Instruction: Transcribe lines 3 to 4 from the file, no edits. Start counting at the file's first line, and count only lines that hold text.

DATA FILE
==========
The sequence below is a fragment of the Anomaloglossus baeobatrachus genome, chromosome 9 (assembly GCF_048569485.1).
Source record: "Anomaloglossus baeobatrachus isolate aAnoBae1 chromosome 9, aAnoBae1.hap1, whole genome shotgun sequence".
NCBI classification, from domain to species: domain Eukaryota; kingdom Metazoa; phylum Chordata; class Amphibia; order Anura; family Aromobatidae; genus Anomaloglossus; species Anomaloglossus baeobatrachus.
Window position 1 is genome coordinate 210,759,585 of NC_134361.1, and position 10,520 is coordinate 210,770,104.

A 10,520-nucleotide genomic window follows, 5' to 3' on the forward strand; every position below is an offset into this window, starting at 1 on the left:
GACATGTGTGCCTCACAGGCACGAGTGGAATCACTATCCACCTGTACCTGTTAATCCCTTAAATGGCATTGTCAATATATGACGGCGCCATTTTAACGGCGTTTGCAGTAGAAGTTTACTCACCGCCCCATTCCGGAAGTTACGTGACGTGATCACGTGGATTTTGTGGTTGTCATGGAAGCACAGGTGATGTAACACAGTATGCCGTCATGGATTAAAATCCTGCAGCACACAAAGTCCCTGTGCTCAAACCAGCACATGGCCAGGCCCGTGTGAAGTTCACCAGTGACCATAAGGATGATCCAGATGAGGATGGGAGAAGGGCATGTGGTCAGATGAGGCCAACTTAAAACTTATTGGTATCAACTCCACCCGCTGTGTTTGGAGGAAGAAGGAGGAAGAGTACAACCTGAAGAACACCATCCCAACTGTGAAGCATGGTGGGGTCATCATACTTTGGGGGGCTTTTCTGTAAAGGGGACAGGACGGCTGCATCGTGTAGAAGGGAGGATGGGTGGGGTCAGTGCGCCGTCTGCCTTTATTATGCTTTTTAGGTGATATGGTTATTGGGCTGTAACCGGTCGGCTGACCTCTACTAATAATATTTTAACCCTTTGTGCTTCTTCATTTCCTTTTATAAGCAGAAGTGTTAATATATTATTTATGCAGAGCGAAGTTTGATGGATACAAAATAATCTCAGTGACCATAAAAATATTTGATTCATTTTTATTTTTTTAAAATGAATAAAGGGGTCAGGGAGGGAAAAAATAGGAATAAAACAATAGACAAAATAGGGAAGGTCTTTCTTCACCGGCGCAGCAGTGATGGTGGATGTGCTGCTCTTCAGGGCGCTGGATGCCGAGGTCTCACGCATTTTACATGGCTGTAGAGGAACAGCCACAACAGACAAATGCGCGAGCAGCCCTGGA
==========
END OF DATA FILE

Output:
NCBI classification, from domain to species: domain Eukaryota; kingdom Metazoa; phylum Chordata; class Amphibia; order Anura; family Aromobatidae; genus Anomaloglossus; species Anomaloglossus baeobatrachus.
Window position 1 is genome coordinate 210,759,585 of NC_134361.1, and position 10,520 is coordinate 210,770,104.